by

June 27, 2011

If you get off the light railway at Kaifaqu Station, you come right out onto a city within a city. A lot of the buildings here look as though they have icing on top of them and are melting away at the edges. You may think circus music should be playing through the air, but club music, hip-hop, and rock come from behind doors. Around corners are huge statues of animals, multicolored and at times creepy. Totem poles appear to hold up parts of some overhead rooms. On one wall is a mural of the characters from the old Cookie Crisp cereal box. There is even, at the northwest edge of all this, a three-story slide that looks tempting but appears to rust even as you look at it and is therefore in no condition to be slid down. You’ve reached Five Color City (Wu Cai Chéng), a several-block area well-known to DDA residents not only for its weird structures but also for its nightlife.

During the day, FCC feels deserted, like a beachfront carnival in the fall perhaps, only without the beach. Teenagers often play soccer on the pavement of the eastern side. By afternoon, they’re roller-skating. Some are singing karaoke next to the rink. There are bumper cars and sometimes a few other small rides. At all times of the day taxis will whip through the narrow streets at incredible speeds so you have to be careful.

It would take too long to review all the bars and clubs in FCC, of which there are so many I’ve never been to, much less counted. I’m just going to mention my favorites. When it comes to drinks, they’re about the same in every place. Your standards are something like 15 or 20 RMB for a Tsingtao and starting at 25 for a cocktail, all depending on your tastes, of course. If you’re in a big group and all share a common poison, I recommend buying a bottle. Then again, there have been nights out, especially early on in my experiences of FCC, when getting a few convenience-store beers and then walking around to examine all the weird architecture was fun, if bizarre, in itself.

Because of its relaxed atmosphere, the first stop of the evening is Obsidian. Happy hour is from 7 to 8 p.m., during which time you buy a drink and get the second free. There’s seating outside during the summer months. The ceiling-to-floor windows provide a nice breeze through the bar. Usually an hour here, two maybe, is good.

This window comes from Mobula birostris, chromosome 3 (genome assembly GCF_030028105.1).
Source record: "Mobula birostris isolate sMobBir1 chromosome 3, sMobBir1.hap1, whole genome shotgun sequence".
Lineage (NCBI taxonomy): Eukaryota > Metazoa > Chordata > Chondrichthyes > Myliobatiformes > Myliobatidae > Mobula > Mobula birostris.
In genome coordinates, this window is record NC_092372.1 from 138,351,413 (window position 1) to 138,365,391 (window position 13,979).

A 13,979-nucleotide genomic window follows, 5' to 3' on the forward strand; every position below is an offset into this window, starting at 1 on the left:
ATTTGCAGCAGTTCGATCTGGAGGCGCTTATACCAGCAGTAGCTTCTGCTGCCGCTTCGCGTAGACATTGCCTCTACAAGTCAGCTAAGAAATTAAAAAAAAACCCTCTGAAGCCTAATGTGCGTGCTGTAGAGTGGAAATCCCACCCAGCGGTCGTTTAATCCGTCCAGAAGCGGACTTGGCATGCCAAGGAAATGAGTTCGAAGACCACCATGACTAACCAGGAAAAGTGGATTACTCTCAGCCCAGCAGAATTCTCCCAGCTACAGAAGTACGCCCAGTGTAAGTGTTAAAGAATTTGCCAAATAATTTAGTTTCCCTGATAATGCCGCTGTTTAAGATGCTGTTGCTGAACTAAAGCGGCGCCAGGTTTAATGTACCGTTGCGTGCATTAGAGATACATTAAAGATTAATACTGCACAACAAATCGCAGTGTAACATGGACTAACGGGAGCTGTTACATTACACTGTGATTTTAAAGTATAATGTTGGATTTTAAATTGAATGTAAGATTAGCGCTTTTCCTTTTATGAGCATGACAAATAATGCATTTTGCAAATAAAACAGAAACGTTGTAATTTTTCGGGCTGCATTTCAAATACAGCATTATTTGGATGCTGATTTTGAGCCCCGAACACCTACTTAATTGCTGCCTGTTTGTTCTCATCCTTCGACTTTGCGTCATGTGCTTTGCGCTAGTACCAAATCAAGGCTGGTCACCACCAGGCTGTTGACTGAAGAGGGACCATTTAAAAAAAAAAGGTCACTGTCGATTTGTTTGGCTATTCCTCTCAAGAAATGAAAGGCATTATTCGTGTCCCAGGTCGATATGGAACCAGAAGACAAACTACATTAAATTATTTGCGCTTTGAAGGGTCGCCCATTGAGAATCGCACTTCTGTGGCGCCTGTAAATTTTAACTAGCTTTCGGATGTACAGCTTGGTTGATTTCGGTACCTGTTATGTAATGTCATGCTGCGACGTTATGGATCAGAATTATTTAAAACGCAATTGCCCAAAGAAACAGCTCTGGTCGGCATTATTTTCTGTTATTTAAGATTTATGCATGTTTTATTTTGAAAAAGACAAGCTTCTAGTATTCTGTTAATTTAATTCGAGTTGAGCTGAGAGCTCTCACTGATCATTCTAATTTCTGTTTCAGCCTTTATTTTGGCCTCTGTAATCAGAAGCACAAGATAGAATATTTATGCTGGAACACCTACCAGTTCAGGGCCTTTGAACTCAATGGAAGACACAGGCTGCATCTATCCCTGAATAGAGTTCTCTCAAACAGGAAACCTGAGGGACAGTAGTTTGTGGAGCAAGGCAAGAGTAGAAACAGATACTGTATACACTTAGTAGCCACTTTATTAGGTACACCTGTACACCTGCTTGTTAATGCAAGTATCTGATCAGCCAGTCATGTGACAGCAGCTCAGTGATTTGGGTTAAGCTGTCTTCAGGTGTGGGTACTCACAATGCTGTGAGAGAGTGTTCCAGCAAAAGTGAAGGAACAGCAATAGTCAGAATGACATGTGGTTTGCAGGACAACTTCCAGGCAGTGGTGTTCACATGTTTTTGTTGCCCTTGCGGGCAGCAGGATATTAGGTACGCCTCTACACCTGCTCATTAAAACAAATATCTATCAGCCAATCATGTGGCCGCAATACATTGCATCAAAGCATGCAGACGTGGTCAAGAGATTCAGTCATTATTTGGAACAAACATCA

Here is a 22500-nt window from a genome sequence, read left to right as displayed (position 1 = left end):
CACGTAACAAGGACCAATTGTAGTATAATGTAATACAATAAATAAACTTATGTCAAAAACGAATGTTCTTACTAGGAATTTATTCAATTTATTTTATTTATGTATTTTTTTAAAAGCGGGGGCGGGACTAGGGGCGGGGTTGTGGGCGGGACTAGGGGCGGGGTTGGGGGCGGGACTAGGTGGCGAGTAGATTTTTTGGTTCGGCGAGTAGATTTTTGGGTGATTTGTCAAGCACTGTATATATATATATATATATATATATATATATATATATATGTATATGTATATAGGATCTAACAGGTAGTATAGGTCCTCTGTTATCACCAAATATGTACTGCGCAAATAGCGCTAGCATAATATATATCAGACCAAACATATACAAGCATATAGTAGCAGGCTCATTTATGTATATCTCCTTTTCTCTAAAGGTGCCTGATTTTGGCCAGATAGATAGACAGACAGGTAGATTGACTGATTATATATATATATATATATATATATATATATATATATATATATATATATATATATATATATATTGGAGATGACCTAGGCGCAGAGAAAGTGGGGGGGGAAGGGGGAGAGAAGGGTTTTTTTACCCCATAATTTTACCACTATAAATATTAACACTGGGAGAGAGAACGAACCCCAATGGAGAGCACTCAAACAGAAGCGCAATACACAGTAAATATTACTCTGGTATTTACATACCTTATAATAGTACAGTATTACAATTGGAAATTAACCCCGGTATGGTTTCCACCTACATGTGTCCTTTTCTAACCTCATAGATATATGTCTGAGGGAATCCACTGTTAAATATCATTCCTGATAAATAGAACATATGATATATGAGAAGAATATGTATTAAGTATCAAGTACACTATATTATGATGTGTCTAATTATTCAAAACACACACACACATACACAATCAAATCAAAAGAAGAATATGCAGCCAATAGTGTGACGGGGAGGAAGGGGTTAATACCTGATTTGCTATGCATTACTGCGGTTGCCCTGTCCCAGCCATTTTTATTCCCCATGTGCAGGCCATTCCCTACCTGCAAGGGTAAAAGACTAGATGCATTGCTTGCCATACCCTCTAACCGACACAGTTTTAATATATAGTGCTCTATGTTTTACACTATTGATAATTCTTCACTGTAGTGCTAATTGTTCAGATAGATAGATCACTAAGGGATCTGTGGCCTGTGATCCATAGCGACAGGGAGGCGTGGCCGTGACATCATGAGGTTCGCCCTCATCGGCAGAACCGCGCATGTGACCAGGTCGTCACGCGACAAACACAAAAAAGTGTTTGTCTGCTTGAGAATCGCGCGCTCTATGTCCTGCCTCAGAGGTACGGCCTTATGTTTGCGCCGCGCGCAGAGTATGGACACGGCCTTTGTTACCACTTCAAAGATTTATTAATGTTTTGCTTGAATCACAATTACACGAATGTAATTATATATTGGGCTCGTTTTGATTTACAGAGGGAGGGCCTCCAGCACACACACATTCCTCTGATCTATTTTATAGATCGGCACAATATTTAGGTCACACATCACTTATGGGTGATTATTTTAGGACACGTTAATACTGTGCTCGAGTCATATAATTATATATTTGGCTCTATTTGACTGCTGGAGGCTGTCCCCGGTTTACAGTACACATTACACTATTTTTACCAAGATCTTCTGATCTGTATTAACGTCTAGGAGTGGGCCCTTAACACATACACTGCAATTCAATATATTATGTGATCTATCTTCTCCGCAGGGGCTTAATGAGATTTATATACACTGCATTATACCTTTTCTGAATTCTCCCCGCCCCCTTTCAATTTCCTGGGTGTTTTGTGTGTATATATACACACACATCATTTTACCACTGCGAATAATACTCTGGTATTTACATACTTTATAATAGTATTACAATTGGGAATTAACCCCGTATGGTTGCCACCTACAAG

Coco’s is next. On some nights, this could be the only stop you make in Five Color. This is the bar you go to when you want to have a Friday-night blowout. Coco, the owner, and her staff love to dance and will let you play your own music. There’s even a stage with a pole if you feel so inclined to perform. I’ve been there on nights when patrons and staff alike danced on the bar.

Across the road from Coco’s is the Nagging Wife, which has recently been gaining popularity. It certainly has the best snacks: not only peanuts but often also dried fruit and spicy tofu. An open computer lets you pick the music from the bar’s decent selection. Many people have saved their playlists and enjoy a game of darts as they listen to their favorite songs.

One or two doors down is the best new bar, Happy Hour. It has a foosball table downstairs and a pool table upstairs. This is another, so far, relaxed place, nice when you just want to sit and have a few.

A lot of people end their night one of two ways. The first way is Club Focus. If you’ve ever been to Alice Bar downtown, you can picture Focus. A live Filipino band usually plays, and in between sets, dancers perform on poles on top of the bar. Every once in a while, a bartender will cover the bar in alcohol and then light it on fire. Focus is good if you like really loud music and don’t expect to hear anything anybody’s saying.

However, I much prefer to end my nights in Rainbow, a small bar near Obsidian. The staff there is friendly, and it’s a good place to practice your busted Chinese. After you’ve been there a few times, the bartenders will probably let you connect your iPod to their system. The bar’s as quiet or as loud as you want it to be, and there have been quite a few nights I saw the light of dawn through the door.

Five Color City’s also a great place to eat. You have, of course, your ubiquitous street food. The best, if your stomach can handle it, can be found near Focus. Look for red chairs.

But there are two restaurants I especially want to recommend. The first of these is the Japanese place to the right of Obsidian (it doesn’t have an English name; look for a sliding door). The pork spare ribs here fall right off the bone. Try them with plenty of cold sake.

The other place, near Coco’s, is Isogin, another Japanese place and one of my favorite restaurants in all of DDA. The sushi is awesome and inexpensive. Isogin is open very late and is a good place to stop to curb the hunger that comes from a long night out.

What makes Five Color City attractive is the feeling that you can either hide out there or be part of a big crowd. Don’t like the scene at one place? Well, you’ve got several others to choose from, and new bars seem to pop up every other month or so. FCC has made barhopping easy, and it’s also a great place to meet other expats. Because there’s so much to do, so many holes in the multicolored walls, it’s a fun little city to wander through.

by

June 27, 2011

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